10. Bolt

    RE: E-Books.

    Have you even really used an e-book? My experience (Kindle) is that it’s not like reading a computer screen at all and does not hurt your eyes the same way. In fact with the additional tools built in (enter notes, built in dictionary, etc.) has made me a more effective reader without losing the pleasure of it. Furthermore, for someone who travels these things are a God-send. You can bring whatever size book you want, anywhere you want without a problem.

  11. MyLessThanPrimeBeef

    I would like to think a penal colony on the dwarf formerly known as planet Pluto could solve our problem of prisons soon to be over-crowded with former financiers.

  12. sux2bme

    Carly forked up Lucent and then went on to fork up HP. When she was finally sacked, “Ding, dong the Witch is dead” was playing through the cubicled hallways in the labs and what used to be Bill & Dave’s Excellent Adventure.

  13. i

    As we know in Houston (*former* Compaq headquarters), if Carly can do something wrong, she will. Cute ad. It’ll persuade nobody.

  14. William Mitchell

    From Jared Diamond’s “Collapse,” if I remember correctly: the Western palate’s intolerance of seal meat helped the Inuit wipe out the Vikings in Greenland in the 15th century.

    Rather than eat seal, the Vikings insisted on trying to raise livestock. Soil degraded within a few generations, and then a few bad winters and/or battles with seal-fed Inuit finished them off.

  15. Keenan

    RE “Slicing brains”

    The article’s final sentence: In the future, we might understand brain circuitry so well that such devices could be used to scan and “upload” an individual’s mind to any type of substrate (a new body, robot, or artificial environment). This Matrix-like immortality would be the ultimate backup of ourselves.

    I question this conclusion. I suggest that “Mind” is to “brain” as “software” is to “computer”. A completely detailed circuit diagram of the processor/memory circuits will not capture the program.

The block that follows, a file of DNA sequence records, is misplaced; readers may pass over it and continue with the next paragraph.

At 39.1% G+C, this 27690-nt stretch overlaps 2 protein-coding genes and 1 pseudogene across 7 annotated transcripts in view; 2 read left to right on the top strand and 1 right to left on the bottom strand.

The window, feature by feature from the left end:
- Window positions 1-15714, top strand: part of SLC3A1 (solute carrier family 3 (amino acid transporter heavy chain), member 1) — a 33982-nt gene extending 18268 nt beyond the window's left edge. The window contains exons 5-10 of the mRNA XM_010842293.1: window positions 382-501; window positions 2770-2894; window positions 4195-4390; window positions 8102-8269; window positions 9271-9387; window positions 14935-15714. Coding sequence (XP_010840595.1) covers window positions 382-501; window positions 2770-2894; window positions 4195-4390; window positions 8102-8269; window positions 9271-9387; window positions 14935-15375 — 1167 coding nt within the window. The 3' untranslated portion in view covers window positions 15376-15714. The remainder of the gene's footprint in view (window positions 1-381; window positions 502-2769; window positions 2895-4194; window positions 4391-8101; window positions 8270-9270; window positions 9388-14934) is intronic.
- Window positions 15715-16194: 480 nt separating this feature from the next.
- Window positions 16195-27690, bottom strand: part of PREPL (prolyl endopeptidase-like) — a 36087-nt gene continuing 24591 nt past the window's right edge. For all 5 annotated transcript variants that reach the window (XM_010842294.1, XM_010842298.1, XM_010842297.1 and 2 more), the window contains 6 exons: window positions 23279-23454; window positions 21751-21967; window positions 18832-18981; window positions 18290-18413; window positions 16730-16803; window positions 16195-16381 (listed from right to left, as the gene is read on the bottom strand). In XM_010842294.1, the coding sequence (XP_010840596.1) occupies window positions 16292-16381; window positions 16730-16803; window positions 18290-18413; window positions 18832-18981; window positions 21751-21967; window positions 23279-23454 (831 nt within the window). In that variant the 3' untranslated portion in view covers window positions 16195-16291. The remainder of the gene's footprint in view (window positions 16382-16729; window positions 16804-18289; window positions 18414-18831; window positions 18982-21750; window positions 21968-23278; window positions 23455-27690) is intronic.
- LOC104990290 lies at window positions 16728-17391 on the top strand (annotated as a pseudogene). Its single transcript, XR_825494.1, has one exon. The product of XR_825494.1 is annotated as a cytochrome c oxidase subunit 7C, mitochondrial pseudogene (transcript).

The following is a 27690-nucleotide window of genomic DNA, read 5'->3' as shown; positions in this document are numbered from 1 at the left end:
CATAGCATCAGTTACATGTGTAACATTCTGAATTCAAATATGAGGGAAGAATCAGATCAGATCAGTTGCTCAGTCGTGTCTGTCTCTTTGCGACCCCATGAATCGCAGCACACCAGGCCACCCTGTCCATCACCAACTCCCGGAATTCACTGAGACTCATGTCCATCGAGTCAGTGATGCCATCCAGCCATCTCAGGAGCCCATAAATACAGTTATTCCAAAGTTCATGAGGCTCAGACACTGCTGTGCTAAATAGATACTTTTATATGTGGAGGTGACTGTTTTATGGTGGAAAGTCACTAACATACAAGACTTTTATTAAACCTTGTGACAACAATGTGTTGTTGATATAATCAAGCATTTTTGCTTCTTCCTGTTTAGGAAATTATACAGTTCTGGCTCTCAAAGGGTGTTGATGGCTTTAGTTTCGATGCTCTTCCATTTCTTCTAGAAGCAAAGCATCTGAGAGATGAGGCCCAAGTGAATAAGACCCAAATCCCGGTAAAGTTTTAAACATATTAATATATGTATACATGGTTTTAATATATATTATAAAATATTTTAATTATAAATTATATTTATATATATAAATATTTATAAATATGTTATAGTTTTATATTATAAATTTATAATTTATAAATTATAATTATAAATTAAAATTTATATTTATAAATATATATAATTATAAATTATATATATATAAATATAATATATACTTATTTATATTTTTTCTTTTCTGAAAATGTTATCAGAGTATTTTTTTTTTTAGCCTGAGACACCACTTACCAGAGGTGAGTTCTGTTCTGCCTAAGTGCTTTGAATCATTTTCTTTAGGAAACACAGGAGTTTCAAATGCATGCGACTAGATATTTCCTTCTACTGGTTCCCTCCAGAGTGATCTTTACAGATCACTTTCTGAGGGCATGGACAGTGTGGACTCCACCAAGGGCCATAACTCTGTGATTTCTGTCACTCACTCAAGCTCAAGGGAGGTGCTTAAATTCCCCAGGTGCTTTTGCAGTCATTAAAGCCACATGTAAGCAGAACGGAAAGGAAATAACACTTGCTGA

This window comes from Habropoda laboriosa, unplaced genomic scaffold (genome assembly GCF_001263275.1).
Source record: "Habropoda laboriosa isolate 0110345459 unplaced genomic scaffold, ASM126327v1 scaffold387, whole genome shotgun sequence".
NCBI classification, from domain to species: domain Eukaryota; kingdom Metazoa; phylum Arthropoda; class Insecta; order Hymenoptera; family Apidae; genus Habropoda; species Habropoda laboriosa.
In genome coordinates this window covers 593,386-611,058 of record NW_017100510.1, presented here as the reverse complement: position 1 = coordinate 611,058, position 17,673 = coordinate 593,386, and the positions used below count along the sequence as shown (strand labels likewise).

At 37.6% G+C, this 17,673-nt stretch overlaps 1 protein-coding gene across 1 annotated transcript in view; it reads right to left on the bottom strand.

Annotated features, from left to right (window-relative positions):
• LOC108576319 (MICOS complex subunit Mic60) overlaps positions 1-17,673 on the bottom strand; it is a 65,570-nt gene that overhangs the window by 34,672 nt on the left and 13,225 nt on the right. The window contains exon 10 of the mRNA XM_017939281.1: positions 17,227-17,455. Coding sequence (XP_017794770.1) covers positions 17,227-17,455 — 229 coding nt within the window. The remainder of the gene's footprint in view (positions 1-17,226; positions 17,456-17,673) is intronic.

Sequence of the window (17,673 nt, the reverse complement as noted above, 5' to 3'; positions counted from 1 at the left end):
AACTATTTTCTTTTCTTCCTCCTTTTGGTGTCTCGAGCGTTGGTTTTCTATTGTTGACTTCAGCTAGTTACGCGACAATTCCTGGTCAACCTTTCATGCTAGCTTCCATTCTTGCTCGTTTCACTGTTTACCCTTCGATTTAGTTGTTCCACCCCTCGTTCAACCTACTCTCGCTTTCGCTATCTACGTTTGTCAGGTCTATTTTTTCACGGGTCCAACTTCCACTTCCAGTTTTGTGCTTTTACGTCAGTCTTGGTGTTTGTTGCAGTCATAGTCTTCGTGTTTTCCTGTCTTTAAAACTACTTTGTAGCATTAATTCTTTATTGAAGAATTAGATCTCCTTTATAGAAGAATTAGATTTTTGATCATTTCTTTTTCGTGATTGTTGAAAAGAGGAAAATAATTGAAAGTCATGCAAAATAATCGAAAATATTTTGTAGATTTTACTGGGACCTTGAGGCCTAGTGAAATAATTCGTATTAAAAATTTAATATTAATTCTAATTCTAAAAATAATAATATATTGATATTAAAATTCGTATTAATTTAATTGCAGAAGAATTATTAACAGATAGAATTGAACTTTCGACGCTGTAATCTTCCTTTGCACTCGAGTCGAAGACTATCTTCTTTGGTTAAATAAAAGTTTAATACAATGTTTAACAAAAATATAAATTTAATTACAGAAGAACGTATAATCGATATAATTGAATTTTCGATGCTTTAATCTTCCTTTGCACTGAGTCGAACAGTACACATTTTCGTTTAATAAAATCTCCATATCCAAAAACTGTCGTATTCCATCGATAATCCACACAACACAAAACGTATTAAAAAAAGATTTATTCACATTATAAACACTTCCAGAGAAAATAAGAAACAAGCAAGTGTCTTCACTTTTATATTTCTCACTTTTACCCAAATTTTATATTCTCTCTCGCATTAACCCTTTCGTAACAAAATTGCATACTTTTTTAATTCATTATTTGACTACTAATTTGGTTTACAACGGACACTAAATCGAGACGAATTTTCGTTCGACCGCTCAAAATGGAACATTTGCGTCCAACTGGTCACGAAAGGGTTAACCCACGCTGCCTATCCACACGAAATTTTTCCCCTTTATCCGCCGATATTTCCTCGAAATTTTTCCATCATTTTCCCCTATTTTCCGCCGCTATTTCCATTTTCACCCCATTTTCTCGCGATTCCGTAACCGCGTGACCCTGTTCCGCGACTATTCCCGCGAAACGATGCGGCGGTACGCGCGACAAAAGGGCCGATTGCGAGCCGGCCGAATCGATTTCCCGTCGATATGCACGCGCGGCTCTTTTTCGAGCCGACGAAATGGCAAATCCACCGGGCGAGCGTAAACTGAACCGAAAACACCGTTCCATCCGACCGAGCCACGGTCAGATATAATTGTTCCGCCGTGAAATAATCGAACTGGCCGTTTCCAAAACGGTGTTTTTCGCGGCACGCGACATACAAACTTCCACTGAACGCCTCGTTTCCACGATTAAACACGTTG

Mathematical physicist Roger Penrose has written on this question especially in his “Shadows of The Mind”

  16. MonkeyMuffins

    It would be optimal if you would refrain from linking to Conspiradroid Moonbat Central (a/k/a, d/b/a globalresearch(dot)ca. is a counterproductive and unforgivable site featuring large sections devoted to easily debunked urban legends such as “nine eleven was an inside job” and “vaccines are NWO-ZOG-clade plans to infect, kill and control for profit”.

    Seriously, should be shunned as a matter of principle.

    Shame on you for lending credence to their effluent brand of snake-oil.

    1. Skippy

      The back door is unlocked and the light was dimmed.

      Australia has since WWII been a nice test bed for all manner of trial balloons, before global release.

      Its use as a back door political tool to the east has always been one of its greatest strengths. And as John Howard was Bushies pal, I think Rudd and Obama may become the same with the job of middleman ongoing.

      My fear is it may be used as a launching pad for some 2.0 version of global credit finance. Although I will have to wait a week or two for the intel to filter down to me from rumor control.

      Skippy…the Republic of Australia coming soon[?]…signing off from the Anglo Saxon OP down under. That Jindalee Radar sure is BIG!

    2. Skippy

      Initial reports from rumor control have it as a cost of funding and price fixing piss up, and as a side note, it has been observed that just before last years hangover the RBA jacked rates up for wriggle room. Lets see how many more we get down the road post the all clear, given not that long ago.

      Skippy…party time tonight!

  17. Freethinker

    Re: Victim of a Real Estate Scheme?

    I wrote HuffPo to explain that we are all, not just those who became mortgage / HELOC recipients over the past decade, “victims” of real estate schemes. Currently desperate loan recipients were once prospective home buyers. Home buyers were and remain far more plentiful and desirable targets for real estate schemes.

    I was motivated to try to make these points partly by the MSM’s attempts to cast these more recent loan recipients as more innocent or more deserving victims than the rest of us and partly by the MSM’s complicity in ignoring the more recent schemes to re-inflate housing bubbles and further victimize all of us.

    At least those who are unable to afford their loan payments any longer can walk away. The bigger, longer-lasting societal problems of higher unemployment, less discretionary income, higher sales taxes and government-imposed fees, fewer or less accessible public services and spaces, crony capitalism, a shrinking real economy and growing FIRE sector are ones we cannot walk away from.

    Until the media tells many stories about the massive societal costs of asset inflation and state-sanctioned opportunism / parasitism of the commonweal by the few & powerful, the more the masses will sink into victimization mode.